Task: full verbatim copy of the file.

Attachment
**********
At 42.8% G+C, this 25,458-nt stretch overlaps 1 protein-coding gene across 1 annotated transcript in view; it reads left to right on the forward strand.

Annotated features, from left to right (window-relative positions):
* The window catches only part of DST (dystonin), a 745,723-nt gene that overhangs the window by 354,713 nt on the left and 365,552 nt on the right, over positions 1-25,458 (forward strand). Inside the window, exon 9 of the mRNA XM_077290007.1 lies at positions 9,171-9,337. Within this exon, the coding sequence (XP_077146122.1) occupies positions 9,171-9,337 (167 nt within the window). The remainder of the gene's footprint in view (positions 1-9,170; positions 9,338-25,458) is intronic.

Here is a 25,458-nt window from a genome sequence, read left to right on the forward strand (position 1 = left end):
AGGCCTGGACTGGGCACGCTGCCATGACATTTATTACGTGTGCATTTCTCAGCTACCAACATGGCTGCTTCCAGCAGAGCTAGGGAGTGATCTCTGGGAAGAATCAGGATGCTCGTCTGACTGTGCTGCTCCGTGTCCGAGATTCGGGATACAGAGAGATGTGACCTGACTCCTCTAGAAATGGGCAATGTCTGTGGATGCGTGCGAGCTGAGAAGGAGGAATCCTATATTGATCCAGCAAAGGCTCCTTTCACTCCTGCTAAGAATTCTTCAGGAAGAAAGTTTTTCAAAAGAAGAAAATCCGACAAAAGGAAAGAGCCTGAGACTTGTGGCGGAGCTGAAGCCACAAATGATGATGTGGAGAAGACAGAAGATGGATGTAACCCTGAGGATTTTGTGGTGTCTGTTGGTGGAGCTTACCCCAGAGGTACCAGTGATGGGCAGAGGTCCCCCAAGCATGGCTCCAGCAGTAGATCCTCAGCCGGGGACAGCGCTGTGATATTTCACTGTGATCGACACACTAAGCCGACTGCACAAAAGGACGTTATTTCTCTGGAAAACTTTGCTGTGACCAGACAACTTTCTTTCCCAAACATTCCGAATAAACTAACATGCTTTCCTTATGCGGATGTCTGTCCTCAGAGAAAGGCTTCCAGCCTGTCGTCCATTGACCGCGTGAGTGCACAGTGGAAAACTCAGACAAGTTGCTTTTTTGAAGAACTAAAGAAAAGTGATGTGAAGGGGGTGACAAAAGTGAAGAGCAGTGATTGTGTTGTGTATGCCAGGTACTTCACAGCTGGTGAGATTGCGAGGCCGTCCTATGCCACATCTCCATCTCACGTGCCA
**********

At 42.8% G+C, this 25,458-nt stretch overlaps 1 protein-coding gene across 1 annotated transcript in view; it reads left to right on the forward strand.

Annotated features, from left to right (window-relative positions):
* The window catches only part of DST (dystonin), a 745,723-nt gene that overhangs the window by 354,713 nt on the left and 365,552 nt on the right, over positions 1-25,458 (forward strand). Inside the window, exon 9 of the mRNA XM_077290007.1 lies at positions 9,171-9,337. Within this exon, the coding sequence (XP_077146122.1) occupies positions 9,171-9,337 (167 nt within the window). The remainder of the gene's footprint in view (positions 1-9,170; positions 9,338-25,458) is intronic.

Here is a 25,458-nt window from a genome sequence, read left to right on the forward strand (position 1 = left end):
AGGCCTGGACTGGGCACGCTGCCATGACATTTATTACGTGTGCATTTCTCAGCTACCAACATGGCTGCTTCCAGCAGAGCTAGGGAGTGATCTCTGGGAAGAATCAGGATGCTCGTCTGACTGTGCTGCTCCGTGTCCGAGATTCGGGATACAGAGAGATGTGACCTGACTCCTCTAGAAATGGGCAATGTCTGTGGATGCGTGCGAGCTGAGAAGGAGGAATCCTATATTGATCCAGCAAAGGCTCCTTTCACTCCTGCTAAGAATTCTTCAGGAAGAAAGTTTTTCAAAAGAAGAAAATCCGACAAAAGGAAAGAGCCTGAGACTTGTGGCGGAGCTGAAGCCACAAATGATGATGTGGAGAAGACAGAAGATGGATGTAACCCTGAGGATTTTGTGGTGTCTGTTGGTGGAGCTTACCCCAGAGGTACCAGTGATGGGCAGAGGTCCCCCAAGCATGGCTCCAGCAGTAGATCCTCAGCCGGGGACAGCGCTGTGATATTTCACTGTGATCGACACACTAAGCCGACTGCACAAAAGGACGTTATTTCTCTGGAAAACTTTGCTGTGACCAGACAACTTTCTTTCCCAAACATTCCGAATAAACTAACATGCTTTCCTTATGCGGATGTCTGTCCTCAGAGAAAGGCTTCCAGCCTGTCGTCCATTGACCGCGTGAGTGCACAGTGGAAAACTCAGACAAGTTGCTTTTTTGAAGAACTAAAGAAAAGTGATGTGAAGGGGGTGACAAAAGTGAAGAGCAGTGATTGTGTTGTGTATGCCAGGTACTTCACAGCTGGTGAGATTGCGAGGCCGTCCTATGCCACATCTCCATCTCACGTGCCA